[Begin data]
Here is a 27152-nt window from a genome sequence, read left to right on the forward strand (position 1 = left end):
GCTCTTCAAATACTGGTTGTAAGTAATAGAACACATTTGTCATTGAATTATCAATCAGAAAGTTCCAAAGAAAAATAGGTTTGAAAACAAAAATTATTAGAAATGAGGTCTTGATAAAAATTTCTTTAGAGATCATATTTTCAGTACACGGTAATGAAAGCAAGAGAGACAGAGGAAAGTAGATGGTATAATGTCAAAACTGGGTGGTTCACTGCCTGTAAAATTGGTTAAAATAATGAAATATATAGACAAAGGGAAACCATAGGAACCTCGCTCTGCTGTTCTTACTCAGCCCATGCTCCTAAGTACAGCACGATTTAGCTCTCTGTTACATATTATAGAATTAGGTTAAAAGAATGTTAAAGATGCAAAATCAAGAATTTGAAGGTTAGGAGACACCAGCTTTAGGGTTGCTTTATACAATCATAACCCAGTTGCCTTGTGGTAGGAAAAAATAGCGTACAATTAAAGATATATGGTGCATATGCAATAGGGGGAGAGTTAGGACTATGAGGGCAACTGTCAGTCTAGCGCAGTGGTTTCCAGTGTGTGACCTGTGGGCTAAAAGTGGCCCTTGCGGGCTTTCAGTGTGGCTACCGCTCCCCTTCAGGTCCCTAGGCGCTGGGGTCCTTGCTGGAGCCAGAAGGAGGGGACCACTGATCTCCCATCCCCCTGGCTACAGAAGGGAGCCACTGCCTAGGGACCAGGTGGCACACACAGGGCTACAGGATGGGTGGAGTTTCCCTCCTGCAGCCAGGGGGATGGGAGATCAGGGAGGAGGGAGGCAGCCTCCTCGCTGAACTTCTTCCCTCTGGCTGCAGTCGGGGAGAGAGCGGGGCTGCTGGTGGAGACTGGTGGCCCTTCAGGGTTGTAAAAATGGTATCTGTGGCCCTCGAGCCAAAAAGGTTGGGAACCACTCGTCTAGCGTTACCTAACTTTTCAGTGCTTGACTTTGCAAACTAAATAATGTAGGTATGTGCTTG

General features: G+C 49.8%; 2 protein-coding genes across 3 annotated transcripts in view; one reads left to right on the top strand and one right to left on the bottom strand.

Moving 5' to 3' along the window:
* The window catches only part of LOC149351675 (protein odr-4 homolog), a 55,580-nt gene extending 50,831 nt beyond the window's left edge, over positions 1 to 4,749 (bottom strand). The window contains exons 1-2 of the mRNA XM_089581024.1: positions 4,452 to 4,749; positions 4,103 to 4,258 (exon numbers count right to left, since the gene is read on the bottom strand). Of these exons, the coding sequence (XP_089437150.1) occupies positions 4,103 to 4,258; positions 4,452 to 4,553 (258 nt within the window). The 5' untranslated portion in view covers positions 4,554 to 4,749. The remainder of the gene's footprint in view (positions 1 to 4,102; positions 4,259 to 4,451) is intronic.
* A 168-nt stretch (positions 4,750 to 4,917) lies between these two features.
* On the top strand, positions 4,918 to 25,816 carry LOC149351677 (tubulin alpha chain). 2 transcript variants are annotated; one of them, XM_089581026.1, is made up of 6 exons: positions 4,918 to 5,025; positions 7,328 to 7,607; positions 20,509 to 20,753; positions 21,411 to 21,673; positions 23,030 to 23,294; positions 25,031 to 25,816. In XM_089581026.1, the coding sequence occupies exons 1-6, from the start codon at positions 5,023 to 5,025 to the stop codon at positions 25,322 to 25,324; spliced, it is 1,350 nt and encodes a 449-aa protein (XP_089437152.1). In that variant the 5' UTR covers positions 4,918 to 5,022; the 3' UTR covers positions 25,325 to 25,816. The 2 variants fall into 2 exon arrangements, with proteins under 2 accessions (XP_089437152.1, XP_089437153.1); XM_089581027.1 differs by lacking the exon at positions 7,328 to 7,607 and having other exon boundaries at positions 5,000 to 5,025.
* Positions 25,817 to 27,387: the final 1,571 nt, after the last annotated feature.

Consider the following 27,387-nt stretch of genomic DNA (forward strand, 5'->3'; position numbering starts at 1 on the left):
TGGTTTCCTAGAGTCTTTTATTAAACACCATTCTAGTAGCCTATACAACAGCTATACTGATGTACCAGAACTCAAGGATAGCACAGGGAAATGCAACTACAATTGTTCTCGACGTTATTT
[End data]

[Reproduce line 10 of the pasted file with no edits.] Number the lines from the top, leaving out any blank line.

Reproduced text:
TGGTTTCCTAGAGTCTTTTATTAAACACCATTCTAGTAGCCTATACAACAGCTATACTGATGTACCAGAACTCAAGGATAGCACAGGGAAATGCAACTACAATTGTTCTCGACGTTATTT